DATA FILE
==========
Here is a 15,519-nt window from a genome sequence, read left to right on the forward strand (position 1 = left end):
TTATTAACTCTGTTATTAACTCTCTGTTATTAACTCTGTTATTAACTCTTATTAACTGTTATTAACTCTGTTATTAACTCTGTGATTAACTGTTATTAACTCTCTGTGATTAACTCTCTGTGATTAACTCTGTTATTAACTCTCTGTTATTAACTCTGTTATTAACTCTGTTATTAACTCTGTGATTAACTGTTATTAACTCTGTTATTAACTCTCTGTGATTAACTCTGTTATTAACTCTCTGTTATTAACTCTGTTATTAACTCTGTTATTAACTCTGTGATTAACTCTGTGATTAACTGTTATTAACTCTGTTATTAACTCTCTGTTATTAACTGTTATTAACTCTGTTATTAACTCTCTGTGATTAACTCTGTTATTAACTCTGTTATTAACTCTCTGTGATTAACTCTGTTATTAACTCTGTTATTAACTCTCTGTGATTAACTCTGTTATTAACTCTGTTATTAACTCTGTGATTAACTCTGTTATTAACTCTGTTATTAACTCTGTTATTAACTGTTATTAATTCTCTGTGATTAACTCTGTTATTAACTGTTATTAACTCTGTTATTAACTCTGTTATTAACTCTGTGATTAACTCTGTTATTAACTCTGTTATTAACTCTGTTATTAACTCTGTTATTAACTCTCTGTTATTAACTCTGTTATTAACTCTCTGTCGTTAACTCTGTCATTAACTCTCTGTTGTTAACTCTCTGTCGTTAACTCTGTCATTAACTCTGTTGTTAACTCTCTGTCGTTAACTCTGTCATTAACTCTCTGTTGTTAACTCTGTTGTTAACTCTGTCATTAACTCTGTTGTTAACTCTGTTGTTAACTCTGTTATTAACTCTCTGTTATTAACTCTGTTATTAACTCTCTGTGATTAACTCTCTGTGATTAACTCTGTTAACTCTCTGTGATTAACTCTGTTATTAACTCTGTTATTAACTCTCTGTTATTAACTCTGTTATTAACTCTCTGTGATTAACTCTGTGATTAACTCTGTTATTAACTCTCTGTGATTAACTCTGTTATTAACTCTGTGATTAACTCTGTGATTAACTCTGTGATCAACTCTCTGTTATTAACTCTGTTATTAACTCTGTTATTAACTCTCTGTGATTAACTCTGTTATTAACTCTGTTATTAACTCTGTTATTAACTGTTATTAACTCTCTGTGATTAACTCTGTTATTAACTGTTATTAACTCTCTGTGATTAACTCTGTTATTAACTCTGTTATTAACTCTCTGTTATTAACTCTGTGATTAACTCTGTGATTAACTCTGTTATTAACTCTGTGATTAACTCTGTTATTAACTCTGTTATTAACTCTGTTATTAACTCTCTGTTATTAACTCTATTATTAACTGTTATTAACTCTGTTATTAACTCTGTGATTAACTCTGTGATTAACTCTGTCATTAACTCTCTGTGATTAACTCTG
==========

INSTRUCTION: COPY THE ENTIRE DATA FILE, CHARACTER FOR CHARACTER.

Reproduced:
Here is a 15,519-nt window from a genome sequence, read left to right on the forward strand (position 1 = left end):
TTATTAACTCTGTTATTAACTCTCTGTTATTAACTCTGTTATTAACTCTTATTAACTGTTATTAACTCTGTTATTAACTCTGTGATTAACTGTTATTAACTCTCTGTGATTAACTCTCTGTGATTAACTCTGTTATTAACTCTCTGTTATTAACTCTGTTATTAACTCTGTTATTAACTCTGTGATTAACTGTTATTAACTCTGTTATTAACTCTCTGTGATTAACTCTGTTATTAACTCTCTGTTATTAACTCTGTTATTAACTCTGTTATTAACTCTGTGATTAACTCTGTGATTAACTGTTATTAACTCTGTTATTAACTCTCTGTTATTAACTGTTATTAACTCTGTTATTAACTCTCTGTGATTAACTCTGTTATTAACTCTGTTATTAACTCTCTGTGATTAACTCTGTTATTAACTCTGTTATTAACTCTCTGTGATTAACTCTGTTATTAACTCTGTTATTAACTCTGTGATTAACTCTGTTATTAACTCTGTTATTAACTCTGTTATTAACTGTTATTAATTCTCTGTGATTAACTCTGTTATTAACTGTTATTAACTCTGTTATTAACTCTGTTATTAACTCTGTGATTAACTCTGTTATTAACTCTGTTATTAACTCTGTTATTAACTCTGTTATTAACTCTCTGTTATTAACTCTGTTATTAACTCTCTGTCGTTAACTCTGTCATTAACTCTCTGTTGTTAACTCTCTGTCGTTAACTCTGTCATTAACTCTGTTGTTAACTCTCTGTCGTTAACTCTGTCATTAACTCTCTGTTGTTAACTCTGTTGTTAACTCTGTCATTAACTCTGTTGTTAACTCTGTTGTTAACTCTGTTATTAACTCTCTGTTATTAACTCTGTTATTAACTCTCTGTGATTAACTCTCTGTGATTAACTCTGTTAACTCTCTGTGATTAACTCTGTTATTAACTCTGTTATTAACTCTCTGTTATTAACTCTGTTATTAACTCTCTGTGATTAACTCTGTGATTAACTCTGTTATTAACTCTCTGTGATTAACTCTGTTATTAACTCTGTGATTAACTCTGTGATTAACTCTGTGATCAACTCTCTGTTATTAACTCTGTTATTAACTCTGTTATTAACTCTCTGTGATTAACTCTGTTATTAACTCTGTTATTAACTCTGTTATTAACTGTTATTAACTCTCTGTGATTAACTCTGTTATTAACTGTTATTAACTCTCTGTGATTAACTCTGTTATTAACTCTGTTATTAACTCTCTGTTATTAACTCTGTGATTAACTCTGTGATTAACTCTGTTATTAACTCTGTGATTAACTCTGTTATTAACTCTGTTATTAACTCTGTTATTAACTCTCTGTTATTAACTCTATTATTAACTGTTATTAACTCTGTTATTAACTCTGTGATTAACTCTGTGATTAACTCTGTCATTAACTCTCTGTGATTAACTCTG